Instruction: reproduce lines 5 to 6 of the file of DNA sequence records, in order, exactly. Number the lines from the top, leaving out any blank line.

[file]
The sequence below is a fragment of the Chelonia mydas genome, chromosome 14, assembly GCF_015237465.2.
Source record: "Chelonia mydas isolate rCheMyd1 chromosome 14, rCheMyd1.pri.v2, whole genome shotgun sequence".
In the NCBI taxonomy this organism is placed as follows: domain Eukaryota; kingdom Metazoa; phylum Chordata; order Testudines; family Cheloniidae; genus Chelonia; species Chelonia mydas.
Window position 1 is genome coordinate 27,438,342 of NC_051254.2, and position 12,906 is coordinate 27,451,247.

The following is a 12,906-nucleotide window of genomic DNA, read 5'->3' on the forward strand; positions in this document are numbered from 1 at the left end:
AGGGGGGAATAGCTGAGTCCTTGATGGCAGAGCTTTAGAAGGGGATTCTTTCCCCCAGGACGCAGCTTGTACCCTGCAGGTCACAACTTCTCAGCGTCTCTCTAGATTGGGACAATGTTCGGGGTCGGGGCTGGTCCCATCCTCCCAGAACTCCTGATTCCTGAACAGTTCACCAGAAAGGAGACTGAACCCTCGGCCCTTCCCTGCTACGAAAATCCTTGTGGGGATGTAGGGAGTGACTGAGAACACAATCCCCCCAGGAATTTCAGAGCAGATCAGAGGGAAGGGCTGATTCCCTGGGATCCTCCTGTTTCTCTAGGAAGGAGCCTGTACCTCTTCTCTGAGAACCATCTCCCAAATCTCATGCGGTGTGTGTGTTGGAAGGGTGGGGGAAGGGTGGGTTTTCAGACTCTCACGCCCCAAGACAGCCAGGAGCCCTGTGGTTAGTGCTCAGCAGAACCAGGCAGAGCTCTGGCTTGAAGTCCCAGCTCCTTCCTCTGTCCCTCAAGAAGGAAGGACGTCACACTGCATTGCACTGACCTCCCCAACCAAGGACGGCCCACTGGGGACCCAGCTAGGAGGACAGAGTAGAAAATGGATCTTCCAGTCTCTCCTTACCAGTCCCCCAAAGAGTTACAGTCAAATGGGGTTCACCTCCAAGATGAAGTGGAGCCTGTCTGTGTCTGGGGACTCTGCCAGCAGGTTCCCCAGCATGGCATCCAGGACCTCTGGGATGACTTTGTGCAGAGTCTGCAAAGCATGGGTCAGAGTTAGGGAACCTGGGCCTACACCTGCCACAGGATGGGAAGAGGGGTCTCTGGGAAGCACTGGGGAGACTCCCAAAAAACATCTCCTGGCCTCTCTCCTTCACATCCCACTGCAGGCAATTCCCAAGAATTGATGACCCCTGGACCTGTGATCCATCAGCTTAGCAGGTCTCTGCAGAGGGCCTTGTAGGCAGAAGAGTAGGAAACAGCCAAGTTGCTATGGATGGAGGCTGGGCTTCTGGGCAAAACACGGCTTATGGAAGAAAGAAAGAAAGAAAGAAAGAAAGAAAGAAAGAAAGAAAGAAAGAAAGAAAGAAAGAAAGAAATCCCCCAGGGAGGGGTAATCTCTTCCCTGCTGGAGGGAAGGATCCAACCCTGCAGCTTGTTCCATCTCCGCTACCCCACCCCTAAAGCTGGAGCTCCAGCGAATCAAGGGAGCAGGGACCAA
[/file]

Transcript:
The following is a 12,906-nucleotide window of genomic DNA, read 5'->3' on the forward strand; positions in this document are numbered from 1 at the left end:
AGGGGGGAATAGCTGAGTCCTTGATGGCAGAGCTTTAGAAGGGGATTCTTTCCCCCAGGACGCAGCTTGTACCCTGCAGGTCACAACTTCTCAGCGTCTCTCTAGATTGGGACAATGTTCGGGGTCGGGGCTGGTCCCATCCTCCCAGAACTCCTGATTCCTGAACAGTTCACCAGAAAGGAGACTGAACCCTCGGCCCTTCCCTGCTACGAAAATCCTTGTGGGGATGTAGGGAGTGACTGAGAACACAATCCCCCCAGGAATTTCAGAGCAGATCAGAGGGAAGGGCTGATTCCCTGGGATCCTCCTGTTTCTCTAGGAAGGAGCCTGTACCTCTTCTCTGAGAACCATCTCCCAAATCTCATGCGGTGTGTGTGTTGGAAGGGTGGGGGAAGGGTGGGTTTTCAGACTCTCACGCCCCAAGACAGCCAGGAGCCCTGTGGTTAGTGCTCAGCAGAACCAGGCAGAGCTCTGGCTTGAAGTCCCAGCTCCTTCCTCTGTCCCTCAAGAAGGAAGGACGTCACACTGCATTGCACTGACCTCCCCAACCAAGGACGGCCCACTGGGGACCCAGCTAGGAGGACAGAGTAGAAAATGGATCTTCCAGTCTCTCCTTACCAGTCCCCCAAAGAGTTACAGTCAAATGGGGTTCACCTCCAAGATGAAGTGGAGCCTGTCTGTGTCTGGGGACTCTGCCAGCAGGTTCCCCAGCATGGCATCCAGGACCTCTGGGATGACTTTGTGCAGAGTCTGCAAAGCATGGGTCAGAGTTAGGGAACCTGGGCCTACACCTGCCACAGGATGGGAAGAGGGGTCTCTGGGAAGCACTGGGGAGACTCCCAAAAAACATCTCCTGGCCTCTCTCCTTCACATCCCACTGCAGGCAATTCCCAAGAATTGATGACCCCTGGACCTGTGATCCATCAGCTTAGCAGGTCTCTGCAGAGGGCCTTGTAGGCAGAAGAGTAGGAAACAGCCAAGTTGCTATGGATGGAGGCTGGGCTTCTGGGCAAAACACGGCTTATGGAAGAAAGAAAGAAAGAAAGAAAGAAAGAAAGAAAGAAAGAAAGAAAGAAAGAAAGAAAGAAAGAAATCCCCCAGGGAGGGGTAATCTCTTCCCTGCTGGAGGGAAGGATCCAACCCTGCAGCTTGTTCCATCTCCGCTACCCCACCCCTAAAGCTGGAGCTCCAGCGAATCAAGGGAGCAGGGACCAA